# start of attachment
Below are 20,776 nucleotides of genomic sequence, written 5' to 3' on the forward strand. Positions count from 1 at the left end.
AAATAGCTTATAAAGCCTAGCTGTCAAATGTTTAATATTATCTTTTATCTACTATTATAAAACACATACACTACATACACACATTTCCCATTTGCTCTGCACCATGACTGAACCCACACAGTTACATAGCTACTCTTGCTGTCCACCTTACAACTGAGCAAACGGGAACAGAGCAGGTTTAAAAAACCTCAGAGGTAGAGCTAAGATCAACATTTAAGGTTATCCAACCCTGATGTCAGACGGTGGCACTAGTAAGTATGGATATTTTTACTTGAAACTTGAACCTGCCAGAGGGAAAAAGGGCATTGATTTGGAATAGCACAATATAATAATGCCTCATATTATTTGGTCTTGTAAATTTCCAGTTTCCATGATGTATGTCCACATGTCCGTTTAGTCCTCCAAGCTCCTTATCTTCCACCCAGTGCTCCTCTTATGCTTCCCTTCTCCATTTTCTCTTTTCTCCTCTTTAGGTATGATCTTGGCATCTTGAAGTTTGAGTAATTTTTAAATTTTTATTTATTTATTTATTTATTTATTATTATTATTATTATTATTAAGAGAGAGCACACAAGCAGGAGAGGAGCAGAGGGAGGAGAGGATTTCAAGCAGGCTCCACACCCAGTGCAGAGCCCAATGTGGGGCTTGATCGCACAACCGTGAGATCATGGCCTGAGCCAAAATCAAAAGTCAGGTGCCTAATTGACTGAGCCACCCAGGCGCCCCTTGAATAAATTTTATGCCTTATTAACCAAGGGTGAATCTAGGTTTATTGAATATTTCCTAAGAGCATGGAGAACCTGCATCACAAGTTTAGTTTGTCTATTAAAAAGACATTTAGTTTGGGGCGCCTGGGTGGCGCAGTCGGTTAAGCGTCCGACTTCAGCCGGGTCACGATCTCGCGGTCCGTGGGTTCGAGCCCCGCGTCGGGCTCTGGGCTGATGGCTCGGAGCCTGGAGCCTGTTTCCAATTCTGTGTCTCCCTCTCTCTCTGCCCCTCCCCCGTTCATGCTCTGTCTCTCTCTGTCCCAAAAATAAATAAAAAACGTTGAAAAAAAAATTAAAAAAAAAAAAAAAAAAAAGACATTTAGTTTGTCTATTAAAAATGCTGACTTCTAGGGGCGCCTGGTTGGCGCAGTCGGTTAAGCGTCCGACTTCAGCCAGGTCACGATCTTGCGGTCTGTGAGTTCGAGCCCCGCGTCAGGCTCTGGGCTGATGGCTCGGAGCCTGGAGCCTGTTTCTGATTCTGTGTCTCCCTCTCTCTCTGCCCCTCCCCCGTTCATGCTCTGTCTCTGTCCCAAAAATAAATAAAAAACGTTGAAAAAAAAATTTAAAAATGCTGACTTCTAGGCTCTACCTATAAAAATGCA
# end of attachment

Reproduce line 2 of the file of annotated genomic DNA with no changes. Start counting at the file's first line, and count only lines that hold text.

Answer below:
AAATAGCTTATAAAGCCTAGCTGTCAAATGTTTAATATTATCTTTTATCTACTATTATAAAACACATACACTACATACACACATTTCCCATTTGCTCTGCACCATGACTGAACCCACACAGTTACATAGCTACTCTTGCTGTCCACCTTACAACTGAGCAAACGGGAACAGAGCAGGTTTAAAAAACCTCAGAGGTAGAGCTAAGATCAACATTTAAGGTTATCCAACCCTGATGTCAGACGGTGGCACTAGTAAGTATGGATATTTTTACTTGAAACTTGAACCTGCCAGAGGGAAAAAGGGCATTGATTTGGAATAGCACAATATAATAATGCCTCATATTATTTGGTCTTGTAAATTTCCAGTTTCCATGATGTATGTCCACATGTCCGTTTAGTCCTCCAAGCTCCTTATCTTCCACCCAGTGCTCCTCTTATGCTTCCCTTCTCCATTTTCTCTTTTCTCCTCTTTAGGTATGATCTTGGCATCTTGAAGTTTGAGTAATTTTTAAATTTTTATTTATTTATTTATTTATTTATTATTATTATTATTATTATTAAGAGAGAGCACACAAGCAGGAGAGGAGCAGAGGGAGGAGAGGATTTCAAGCAGGCTCCACACCCAGTGCAGAGCCCAATGTGGGGCTTGATCGCACAACCGTGAGATCATGGCCTGAGCCAAAATCAAAAGTCAGGTGCCTAATTGACTGAGCCACCCAGGCGCCCCTTGAATAAATTTTATGCCTTATTAACCAAGGGTGAATCTAGGTTTATTGAATATTTCCTAAGAGCATGGAGAACCTGCATCACAAGTTTAGTTTGTCTATTAAAAAGACATTTAGTTTGGGGCGCCTGGGTGGCGCAGTCGGTTAAGCGTCCGACTTCAGCCGGGTCACGATCTCGCGGTCCGTGGGTTCGAGCCCCGCGTCGGGCTCTGGGCTGATGGCTCGGAGCCTGGAGCCTGTTTCCAATTCTGTGTCTCCCTCTCTCTCTGCCCCTCCCCCGTTCATGCTCTGTCTCTCTCTGTCCCAAAAATAAATAAAAAACGTTGAAAAAAAAATTAAAAAAAAAAAAAAAAAAAAGACATTTAGTTTGTCTATTAAAAATGCTGACTTCTAGGGGCGCCTGGTTGGCGCAGTCGGTTAAGCGTCCGACTTCAGCCAGGTCACGATCTTGCGGTCTGTGAGTTCGAGCCCCGCGTCAGGCTCTGGGCTGATGGCTCGGAGCCTGGAGCCTGTTTCTGATTCTGTGTCTCCCTCTCTCTCTGCCCCTCCCCCGTTCATGCTCTGTCTCTGTCCCAAAAATAAATAAAAAACGTTGAAAAAAAAATTTAAAAATGCTGACTTCTAGGCTCTACCTATAAAAATGCA